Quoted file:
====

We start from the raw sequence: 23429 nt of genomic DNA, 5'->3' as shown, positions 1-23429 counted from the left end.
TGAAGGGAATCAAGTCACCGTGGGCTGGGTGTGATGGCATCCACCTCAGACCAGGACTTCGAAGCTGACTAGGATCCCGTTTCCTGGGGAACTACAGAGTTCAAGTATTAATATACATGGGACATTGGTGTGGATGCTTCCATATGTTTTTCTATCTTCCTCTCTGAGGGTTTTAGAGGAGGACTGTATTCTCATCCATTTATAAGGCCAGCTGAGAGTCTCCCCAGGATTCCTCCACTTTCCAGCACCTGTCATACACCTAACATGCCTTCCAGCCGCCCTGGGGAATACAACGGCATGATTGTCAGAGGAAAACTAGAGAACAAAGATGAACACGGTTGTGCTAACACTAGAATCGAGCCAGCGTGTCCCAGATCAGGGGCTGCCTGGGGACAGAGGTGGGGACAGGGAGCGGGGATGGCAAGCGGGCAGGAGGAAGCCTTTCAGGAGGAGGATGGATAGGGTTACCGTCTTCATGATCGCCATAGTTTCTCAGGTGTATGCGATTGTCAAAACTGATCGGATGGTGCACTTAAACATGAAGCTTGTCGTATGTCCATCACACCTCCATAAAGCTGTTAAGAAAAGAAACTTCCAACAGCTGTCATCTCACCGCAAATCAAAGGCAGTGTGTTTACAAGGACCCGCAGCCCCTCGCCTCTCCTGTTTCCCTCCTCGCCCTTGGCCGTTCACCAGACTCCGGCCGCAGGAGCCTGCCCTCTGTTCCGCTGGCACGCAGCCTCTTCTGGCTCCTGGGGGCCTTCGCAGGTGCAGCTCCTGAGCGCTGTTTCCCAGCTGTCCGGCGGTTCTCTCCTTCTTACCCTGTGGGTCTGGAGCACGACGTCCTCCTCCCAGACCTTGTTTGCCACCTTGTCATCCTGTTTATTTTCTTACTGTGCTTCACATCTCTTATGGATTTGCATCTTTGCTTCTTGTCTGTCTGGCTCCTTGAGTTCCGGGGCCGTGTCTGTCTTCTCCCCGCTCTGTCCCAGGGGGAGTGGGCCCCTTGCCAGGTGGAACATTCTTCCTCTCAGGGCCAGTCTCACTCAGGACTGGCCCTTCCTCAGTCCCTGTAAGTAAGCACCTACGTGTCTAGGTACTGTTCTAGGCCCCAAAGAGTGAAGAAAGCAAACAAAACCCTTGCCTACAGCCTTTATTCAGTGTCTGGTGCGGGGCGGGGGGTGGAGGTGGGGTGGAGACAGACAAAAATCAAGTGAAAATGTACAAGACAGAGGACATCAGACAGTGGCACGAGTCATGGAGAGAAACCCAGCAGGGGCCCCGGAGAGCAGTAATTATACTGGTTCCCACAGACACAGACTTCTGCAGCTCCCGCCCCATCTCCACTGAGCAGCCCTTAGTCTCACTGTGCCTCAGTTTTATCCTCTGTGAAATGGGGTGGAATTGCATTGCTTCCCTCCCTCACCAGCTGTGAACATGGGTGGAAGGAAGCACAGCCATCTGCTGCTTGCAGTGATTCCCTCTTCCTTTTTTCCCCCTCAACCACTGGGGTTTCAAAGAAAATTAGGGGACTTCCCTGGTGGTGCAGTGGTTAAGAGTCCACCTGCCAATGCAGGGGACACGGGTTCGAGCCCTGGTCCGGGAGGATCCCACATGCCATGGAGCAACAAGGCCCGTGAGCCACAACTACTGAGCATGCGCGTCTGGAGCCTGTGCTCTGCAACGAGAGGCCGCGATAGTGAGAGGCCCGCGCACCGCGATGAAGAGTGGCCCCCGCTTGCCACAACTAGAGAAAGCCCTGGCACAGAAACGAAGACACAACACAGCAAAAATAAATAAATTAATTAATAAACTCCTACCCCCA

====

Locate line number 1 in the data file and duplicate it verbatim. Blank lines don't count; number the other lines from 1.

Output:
We start from the raw sequence: 23429 nt of genomic DNA, 5'->3' as shown, positions 1-23429 counted from the left end.